Government and Politics

The Ottoman Empire


It was a vast Turkish state founded in the thirteenth century by the Osmani Turks, Turks who were led by descendants of Osman I (1258–c. 1326). By the middle of the next century, the Ottoman Empire consisted roughly of modern-day Turkey (the terms “Turkey” and “Ottoman Empire” are used interchangeably). The empire was expanded further by conquests during the 1400s, including the conquest of the Byzantine Empire in 1453. At its height, the Byzantine Empire extended over an area that included the Balkan Peninsula (present-day Slovenia, Croatia, Bosnia and Herzegovina, Macedonia, Yugoslavia, Romania, Bulgaria, Albania, Greece, and Turkey), Syria, Egypt, Iraq, the northern coast of Africa, Palestine, and parts of Arabia, Russia, and Hungary. The capital was placed at Constantinople (present-day Istanbul, Turkey). Thus the Turks established a Muslim empire that would remain a formidable force and influence in the region and in Europe for the next three centuries.

During the 1500s and 1600s the Ottoman Empire was the most powerful in the world. It reached its most glorious heights during the reign of Süleyman the Magnificent (1494–1566), who ruled from 1520 to 1566: It was he who added parts of Hungary to the Ottoman territory. He also tried to take Vienna, but failed. He did succeed in strengthening the Ottoman navy, which dominated the Mediterranean Sea. Süley-man was not only an expansionist, but a patron of the arts and a builder. He ordered the construction of mosques (to spread the Islamic religion throughout the empire), bridges, and other public works.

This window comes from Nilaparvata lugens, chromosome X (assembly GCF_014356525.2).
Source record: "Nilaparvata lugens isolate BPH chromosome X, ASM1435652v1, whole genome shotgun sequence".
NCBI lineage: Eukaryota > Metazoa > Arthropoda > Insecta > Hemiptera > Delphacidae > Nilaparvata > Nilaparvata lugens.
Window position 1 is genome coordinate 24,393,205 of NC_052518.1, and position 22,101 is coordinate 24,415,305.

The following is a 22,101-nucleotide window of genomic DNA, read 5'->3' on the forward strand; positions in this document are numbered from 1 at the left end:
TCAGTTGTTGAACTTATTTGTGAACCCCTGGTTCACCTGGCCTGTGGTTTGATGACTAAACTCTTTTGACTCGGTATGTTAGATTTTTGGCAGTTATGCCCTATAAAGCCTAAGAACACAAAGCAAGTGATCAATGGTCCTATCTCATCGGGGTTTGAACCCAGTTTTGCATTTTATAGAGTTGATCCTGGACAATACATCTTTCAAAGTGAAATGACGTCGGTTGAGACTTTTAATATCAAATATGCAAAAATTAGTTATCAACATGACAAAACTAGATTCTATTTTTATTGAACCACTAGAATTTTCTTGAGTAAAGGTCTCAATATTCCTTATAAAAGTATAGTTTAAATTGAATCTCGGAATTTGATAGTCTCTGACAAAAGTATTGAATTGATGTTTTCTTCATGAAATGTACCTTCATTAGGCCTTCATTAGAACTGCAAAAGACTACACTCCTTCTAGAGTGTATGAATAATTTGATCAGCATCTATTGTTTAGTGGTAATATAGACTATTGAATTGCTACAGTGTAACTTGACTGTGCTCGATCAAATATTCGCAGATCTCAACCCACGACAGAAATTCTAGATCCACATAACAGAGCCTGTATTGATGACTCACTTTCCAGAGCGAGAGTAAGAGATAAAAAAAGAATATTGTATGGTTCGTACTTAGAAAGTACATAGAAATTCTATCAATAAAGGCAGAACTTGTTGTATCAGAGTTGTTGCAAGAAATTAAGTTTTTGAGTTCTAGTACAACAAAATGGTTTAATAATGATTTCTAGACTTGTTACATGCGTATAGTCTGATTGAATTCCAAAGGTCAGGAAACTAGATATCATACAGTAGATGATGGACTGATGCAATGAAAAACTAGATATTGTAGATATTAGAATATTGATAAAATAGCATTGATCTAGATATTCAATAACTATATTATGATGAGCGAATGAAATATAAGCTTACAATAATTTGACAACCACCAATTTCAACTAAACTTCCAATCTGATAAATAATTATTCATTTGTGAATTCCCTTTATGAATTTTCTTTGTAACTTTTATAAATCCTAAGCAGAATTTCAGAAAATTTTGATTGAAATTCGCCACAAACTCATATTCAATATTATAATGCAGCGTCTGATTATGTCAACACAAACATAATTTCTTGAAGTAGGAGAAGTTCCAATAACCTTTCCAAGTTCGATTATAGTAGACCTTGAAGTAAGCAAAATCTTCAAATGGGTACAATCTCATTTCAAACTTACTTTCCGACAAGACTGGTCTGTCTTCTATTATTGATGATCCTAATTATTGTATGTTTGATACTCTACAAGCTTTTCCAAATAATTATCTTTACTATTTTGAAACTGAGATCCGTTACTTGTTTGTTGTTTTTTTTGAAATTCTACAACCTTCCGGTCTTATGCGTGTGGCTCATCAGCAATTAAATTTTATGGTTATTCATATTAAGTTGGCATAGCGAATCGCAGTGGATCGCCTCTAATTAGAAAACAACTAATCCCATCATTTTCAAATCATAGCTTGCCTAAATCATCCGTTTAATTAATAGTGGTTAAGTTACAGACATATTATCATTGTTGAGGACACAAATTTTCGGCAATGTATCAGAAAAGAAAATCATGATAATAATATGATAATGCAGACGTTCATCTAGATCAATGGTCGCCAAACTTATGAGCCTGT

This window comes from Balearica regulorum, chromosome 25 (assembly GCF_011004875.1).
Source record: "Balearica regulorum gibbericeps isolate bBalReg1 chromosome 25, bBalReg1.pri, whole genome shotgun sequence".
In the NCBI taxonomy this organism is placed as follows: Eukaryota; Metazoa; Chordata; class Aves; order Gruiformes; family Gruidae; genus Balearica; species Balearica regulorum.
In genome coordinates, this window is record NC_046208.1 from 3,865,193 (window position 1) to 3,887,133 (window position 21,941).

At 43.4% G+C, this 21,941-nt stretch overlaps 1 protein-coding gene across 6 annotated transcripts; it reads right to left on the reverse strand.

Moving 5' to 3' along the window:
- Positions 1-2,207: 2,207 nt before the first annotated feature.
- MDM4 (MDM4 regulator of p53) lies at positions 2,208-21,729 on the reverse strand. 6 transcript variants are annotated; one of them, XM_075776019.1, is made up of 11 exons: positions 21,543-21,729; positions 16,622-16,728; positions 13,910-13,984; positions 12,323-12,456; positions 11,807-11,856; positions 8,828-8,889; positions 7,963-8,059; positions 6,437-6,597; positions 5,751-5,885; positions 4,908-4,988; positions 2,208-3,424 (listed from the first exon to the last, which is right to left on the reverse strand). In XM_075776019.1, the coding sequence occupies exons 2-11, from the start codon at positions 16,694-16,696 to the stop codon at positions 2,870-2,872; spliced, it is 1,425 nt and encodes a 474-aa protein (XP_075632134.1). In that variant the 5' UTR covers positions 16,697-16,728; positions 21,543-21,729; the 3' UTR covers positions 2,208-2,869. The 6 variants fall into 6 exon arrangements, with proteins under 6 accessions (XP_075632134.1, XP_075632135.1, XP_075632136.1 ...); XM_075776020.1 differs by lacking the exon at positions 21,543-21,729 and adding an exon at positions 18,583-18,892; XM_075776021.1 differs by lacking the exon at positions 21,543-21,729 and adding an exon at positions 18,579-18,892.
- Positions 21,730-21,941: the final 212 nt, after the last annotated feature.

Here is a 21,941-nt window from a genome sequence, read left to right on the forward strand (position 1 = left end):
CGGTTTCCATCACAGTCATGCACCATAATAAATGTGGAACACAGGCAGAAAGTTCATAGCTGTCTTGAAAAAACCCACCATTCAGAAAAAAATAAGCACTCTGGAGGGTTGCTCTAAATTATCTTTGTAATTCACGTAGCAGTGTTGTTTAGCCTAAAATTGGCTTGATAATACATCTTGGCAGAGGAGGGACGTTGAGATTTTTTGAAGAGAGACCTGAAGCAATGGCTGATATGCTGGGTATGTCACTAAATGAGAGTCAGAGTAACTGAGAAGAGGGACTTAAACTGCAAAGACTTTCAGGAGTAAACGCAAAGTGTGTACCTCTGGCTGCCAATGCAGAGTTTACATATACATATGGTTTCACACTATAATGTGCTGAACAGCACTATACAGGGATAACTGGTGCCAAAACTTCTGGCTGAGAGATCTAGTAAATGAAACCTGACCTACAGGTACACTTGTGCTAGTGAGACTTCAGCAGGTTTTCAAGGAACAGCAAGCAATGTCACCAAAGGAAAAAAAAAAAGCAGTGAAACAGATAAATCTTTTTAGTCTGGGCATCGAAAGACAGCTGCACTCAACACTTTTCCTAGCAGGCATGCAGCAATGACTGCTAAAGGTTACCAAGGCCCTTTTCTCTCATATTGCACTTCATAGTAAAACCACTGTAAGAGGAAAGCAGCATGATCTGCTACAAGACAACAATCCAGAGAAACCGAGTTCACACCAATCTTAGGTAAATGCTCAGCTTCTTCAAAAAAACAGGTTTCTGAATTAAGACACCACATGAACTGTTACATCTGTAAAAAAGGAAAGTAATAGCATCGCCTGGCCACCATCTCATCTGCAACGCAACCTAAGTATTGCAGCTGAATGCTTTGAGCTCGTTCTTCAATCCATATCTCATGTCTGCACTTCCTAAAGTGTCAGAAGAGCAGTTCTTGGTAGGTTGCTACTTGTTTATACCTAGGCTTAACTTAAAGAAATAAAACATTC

But by the time World War I began in 1914, the Ottoman Empire had been in decline for some 300 years and only consisted of Asia Minor, parts of southwestern Asia, and part of the Balkan Peninsula. As one of the losing Central powers, the Ottoman Empire was dissolved in 1922 by the peace treaties that ended the war.


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